Keith Arnold

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Torii Hunter Jr. exits program for baseball career

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Notre Dame captain Torii Hunter Jr. is passing on a fifth year. After a star-crossed four years in South Bend, Hunter is saying goodbye to the gridiron and pursing a career in baseball.

The Texas native made the news public, sharing via social media the following message:

I came to Notre Dame to challenge myself, both in the classroom and on the field, but in my time here I found that this university offered a lot more than I would’ve ever imagined. The wisdom and knowledge that I’ve gained from my professors, the lifelong friendships, and the personal growth are only some of the things that have made my Notre Dame experience truly invaluable.

It’s hard to believe that my time at Notre Dame has come to an end. This university has provided me all the necessary tools, including an Information Technology Management degree, to transition smoothly into the next phase of my life.

After long consideration and prayer, I’ve decided not to pursue a fifth year at the University of Notre Dame, but rather follow a dream of playing professional baseball with the Los Angeles Angels.

I want to say thank you to my coaches, teammates, professors, classmates and fans for all the support throughout my career.  I’m truly blessed to be a part of the Notre Dame family. Go Irish!

Hunter was drafted last offseason by the Los Angeles Angels in the 23rd round, the same team where his father spent five years in center field. And instead of returning for his final year of football in South Bend, Hunter will leave with his degree in hand and start a climb up the minor league baseball ladder—a significant climb after playing just part-time in South Bend, hitting just .167 in just 12 at-bats scattered over two seasons.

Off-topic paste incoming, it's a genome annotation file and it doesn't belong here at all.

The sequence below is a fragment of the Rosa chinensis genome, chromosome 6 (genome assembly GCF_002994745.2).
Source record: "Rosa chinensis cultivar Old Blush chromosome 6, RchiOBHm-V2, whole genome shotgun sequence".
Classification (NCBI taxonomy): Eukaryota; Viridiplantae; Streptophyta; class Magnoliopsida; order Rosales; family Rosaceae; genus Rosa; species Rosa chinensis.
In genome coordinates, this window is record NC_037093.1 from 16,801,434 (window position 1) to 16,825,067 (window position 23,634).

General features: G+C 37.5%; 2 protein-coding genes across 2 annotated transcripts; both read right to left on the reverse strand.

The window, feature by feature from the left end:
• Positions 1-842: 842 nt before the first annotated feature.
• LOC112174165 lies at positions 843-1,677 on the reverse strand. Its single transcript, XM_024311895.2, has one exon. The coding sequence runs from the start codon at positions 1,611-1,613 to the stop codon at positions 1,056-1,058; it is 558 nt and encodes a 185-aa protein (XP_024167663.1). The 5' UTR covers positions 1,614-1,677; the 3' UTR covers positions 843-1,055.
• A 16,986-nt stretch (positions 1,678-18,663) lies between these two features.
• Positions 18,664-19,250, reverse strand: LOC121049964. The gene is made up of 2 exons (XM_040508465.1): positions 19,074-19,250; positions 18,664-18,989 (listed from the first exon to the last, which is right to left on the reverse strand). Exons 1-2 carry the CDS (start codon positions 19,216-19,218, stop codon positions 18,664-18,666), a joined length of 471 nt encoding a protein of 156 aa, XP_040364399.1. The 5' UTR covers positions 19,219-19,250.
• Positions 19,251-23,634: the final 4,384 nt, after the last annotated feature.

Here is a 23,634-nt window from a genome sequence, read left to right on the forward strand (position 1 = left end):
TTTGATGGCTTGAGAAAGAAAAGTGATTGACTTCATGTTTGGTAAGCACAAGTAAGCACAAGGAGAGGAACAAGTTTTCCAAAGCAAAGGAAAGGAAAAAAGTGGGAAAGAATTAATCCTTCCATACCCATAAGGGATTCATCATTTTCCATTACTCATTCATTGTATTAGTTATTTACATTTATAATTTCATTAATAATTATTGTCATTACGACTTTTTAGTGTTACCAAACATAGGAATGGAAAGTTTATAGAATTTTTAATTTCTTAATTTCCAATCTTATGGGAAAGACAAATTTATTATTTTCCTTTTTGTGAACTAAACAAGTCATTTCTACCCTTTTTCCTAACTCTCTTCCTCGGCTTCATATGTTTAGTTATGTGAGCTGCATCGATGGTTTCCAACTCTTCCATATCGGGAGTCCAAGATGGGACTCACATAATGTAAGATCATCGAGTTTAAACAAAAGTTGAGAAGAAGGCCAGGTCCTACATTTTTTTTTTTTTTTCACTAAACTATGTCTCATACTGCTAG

The move isn’t unexpected, with C.J. Sanders hinting at it a few weeks ago on social media and whispers emerging earlier this fall. And after battling significant injuries for the majority of his time at Notre Dame, a move away from football might be an easy choice.

It’s easy to wonder what could’ve been for Hunter. After being name the MVP of The Opening and an Army All-American as a four-star prospect, Hunter suffered a broken femur in the practices leading up to the game, taking a medical redshirt as a freshman after a slow healing process. Other injuries included a groin tear that cost him a large portion of the 2014 season and a concussion suffered against Texas in the season opener that cost him a game and a November knee injury.

For his career, Hunter made 73 catches for 949 yards and six touchdowns over three seasons.

Report: Scott Booker out at Notre Dame

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Scott Booker is out at Notre Dame.

Irish Illustrated’s Tim Prister reported the news Tuesday morning, with the Irish special teams coordinator and tight ends coach relieved of his duties. It was a move that felt a long time coming, especially with special teams flubs happening almost weekly and the tight end position plateauing.

Brian Kelly has not fired assistants in his time at Notre Dame until this year, firing Brian VanGorder midseason and making the move on Booker as the Irish coaching staff heads into a recruiting dead period. Mike Sanford is also departing the staff, expected to be introduced on Wednesday as the head coach at Western Kentucky.